We B.la’ers contemplated a Halloween series this year–some kind of spooky or scary L.A. collection of posts focusing on our favorite fright factor in the city or some bone chilling experience we’ve had here. Sad fact: many of us (such as myself) were too busy trying to stay afloat in our (very scary) millennial economy to have time to devote to the series, and a notable number of the remaining B.la’ers didn’t really have a scary experience in the city to relate (and no, encounters with fake boobs or bad fashion do not count; we’d already established that).
Me, one of the things I love the most about L.A. is how very dark and yet simultaneously cheerful it is. Honestly, it’s that very sensibility that convinced me to move here in the first place. A little more than nine years ago I was visiting L.A.. I’d interviewed for a job here but I wasn’t at all sure I wanted to live in Los Angeles. My impressions of the city were largely negative, gleaned mostly from a prejudiced east coast crowd who criticized the city for not enough book stores and metro stops and too too many motivational speakers and girls in fuck-me heels. Women in D.C. wear Reeboks on their way to work, okay? So I came out here for a week to make my own determination and came to the conclusion “Yes, and?” otherwise known as “You say ‘fuck-me heels’ like that’s a bad thing.”
The turning point came on the day that Andrea, my bff who came out here with me to visit, dubbed “the sex and death tour of L.A.” We went to the Fredericks of Hollywood Lingerie Museum [now closed, so sorry readers], the Museum of Death [recently reopened, you’ll be happy to hear], Trashy Lingerie on La Cienega, and Necromance on Melrose. These latter two stores we happened upon by accident, drawn in by the army of bunny eared teddy-clad mannequins in the window of the former and the desiccated animal carcasses, bird skeletons and foot binding shoes in the latter. Hurrah for fetishistic consumerism!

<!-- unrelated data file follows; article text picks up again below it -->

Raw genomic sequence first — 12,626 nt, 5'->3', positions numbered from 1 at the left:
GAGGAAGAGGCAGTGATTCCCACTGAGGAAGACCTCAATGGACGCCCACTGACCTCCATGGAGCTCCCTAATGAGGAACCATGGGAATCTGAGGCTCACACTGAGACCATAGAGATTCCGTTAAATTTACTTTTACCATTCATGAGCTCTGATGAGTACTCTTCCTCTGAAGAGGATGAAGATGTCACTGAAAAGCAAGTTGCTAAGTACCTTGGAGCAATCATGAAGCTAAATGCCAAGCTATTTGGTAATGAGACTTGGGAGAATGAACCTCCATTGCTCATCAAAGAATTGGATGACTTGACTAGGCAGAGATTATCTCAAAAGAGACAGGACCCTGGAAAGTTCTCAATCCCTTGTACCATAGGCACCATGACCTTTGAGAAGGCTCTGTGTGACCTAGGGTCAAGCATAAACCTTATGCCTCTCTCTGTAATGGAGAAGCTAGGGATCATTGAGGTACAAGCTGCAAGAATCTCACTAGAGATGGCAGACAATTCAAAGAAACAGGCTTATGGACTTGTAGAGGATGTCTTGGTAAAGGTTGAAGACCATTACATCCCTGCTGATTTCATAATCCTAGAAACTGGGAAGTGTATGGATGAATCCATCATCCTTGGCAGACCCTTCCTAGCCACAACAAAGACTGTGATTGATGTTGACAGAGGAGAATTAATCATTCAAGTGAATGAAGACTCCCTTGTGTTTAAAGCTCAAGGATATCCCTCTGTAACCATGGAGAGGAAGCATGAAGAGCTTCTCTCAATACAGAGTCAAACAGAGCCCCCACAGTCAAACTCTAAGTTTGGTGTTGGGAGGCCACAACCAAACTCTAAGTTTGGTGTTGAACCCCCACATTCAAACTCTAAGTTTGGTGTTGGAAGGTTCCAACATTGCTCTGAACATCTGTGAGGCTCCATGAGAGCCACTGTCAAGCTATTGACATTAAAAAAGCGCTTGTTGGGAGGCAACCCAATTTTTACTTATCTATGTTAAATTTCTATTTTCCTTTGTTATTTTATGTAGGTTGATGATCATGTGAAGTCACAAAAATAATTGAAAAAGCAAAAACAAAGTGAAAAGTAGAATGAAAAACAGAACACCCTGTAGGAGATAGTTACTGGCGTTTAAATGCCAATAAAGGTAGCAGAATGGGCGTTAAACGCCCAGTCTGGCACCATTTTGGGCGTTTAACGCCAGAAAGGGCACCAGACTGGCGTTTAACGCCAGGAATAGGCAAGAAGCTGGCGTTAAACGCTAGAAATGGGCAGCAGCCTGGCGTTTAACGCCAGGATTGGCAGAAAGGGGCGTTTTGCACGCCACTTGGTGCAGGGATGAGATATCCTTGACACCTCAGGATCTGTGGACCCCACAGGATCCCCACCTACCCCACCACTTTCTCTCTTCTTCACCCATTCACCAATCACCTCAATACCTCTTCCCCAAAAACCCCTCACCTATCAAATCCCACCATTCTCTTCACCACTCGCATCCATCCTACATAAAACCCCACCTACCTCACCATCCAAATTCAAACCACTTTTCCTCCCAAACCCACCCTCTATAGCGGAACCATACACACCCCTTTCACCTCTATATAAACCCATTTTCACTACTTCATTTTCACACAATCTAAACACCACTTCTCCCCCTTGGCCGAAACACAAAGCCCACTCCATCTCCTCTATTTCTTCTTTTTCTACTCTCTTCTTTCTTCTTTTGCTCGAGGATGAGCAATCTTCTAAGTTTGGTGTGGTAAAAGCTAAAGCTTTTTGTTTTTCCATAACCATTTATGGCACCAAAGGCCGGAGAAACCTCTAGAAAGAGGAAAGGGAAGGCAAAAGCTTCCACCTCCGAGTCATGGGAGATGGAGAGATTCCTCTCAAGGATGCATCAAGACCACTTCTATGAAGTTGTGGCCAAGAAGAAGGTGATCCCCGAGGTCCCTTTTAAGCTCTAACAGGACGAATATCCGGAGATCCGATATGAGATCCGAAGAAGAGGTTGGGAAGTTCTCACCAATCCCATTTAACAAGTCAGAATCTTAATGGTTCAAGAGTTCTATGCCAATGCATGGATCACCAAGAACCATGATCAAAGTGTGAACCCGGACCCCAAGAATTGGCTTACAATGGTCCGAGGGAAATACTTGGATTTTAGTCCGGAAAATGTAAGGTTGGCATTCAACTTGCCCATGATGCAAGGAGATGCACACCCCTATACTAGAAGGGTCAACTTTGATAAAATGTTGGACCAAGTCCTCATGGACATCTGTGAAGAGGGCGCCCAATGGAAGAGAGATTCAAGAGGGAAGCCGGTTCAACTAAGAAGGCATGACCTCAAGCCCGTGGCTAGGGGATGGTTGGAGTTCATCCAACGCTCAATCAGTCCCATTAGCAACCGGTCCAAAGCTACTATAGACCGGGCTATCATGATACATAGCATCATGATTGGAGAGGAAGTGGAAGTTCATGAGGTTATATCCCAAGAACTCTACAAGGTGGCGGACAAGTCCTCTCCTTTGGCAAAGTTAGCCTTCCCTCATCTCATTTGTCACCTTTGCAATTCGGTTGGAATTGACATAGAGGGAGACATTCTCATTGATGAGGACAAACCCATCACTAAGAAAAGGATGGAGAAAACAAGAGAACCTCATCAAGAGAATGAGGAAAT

But the pièce de résistance of the tour was Skeletons in the Closet, the gift shop at the Coroner’s Office downtown. I had read about the store in Roadside America, but I didn’t really realize that the shop is actually *at* the Coroner’s Office, which is to say, you walk by a lobby of people waiting to identify remains on your way in to buy beach towels with chalk outlines on them and garment bags shaped like body bags.
The shop itself is a bit ramshackle, occupying as it does, a left over office not so skillfully repurposed as the coroner’s emporium. The day we went, there were a handful of people. A couple of women seemingly on their break from their downtown jobs were doing a little gift shopping after lunch. There was an adorable teen-aged goth girl complete with a purple lined cape, swirly eyeliner and a dad who looked like he could be related to Tom Boswell. He had apparently given her a ride and was also funding the purchases. “Oh dad look,” she’d exclaim, “Souvenir toe tags! Can I get one dad?” “Sure honey,” he’d reply, “Go right ahead.” Coming from the east coast, I’d never actually seen a chipper goth kid before. She was all smiles. I was charmed. Even better, Teen Vampire had a doppelganger. A Hannah Montana type was there with her mother on an informational interview with the coroner’s investigator because that’s what Hannah wants to be when she grows up. “You never forget your first body,” the coroner’s investigator was saying. “I remember I had to identify the stomach contents: green beans and onions.” “Ew!” said Hannah, her mother and the Coroner in unison and all three wrinkled their noses.
It was without a doubt the most surreal and creepy vacation day I have ever had, beginning with the gallery of John Wayne Gacy clown paintings at the Museum of Death and ending with the purchase of souvenir insulated mugs that said “L.A. Coroner’s office. Stay cool!” on the side. I was in love. I moved here within the year.
I like to think of the zeitgeist here as “sunshine gothic.” Clearly, not everyone sees the city this way (or we’d have done that series for you), but from my perspective our happy decadence is one of our best qualities. This is the way the world ends–not with a bang but a party.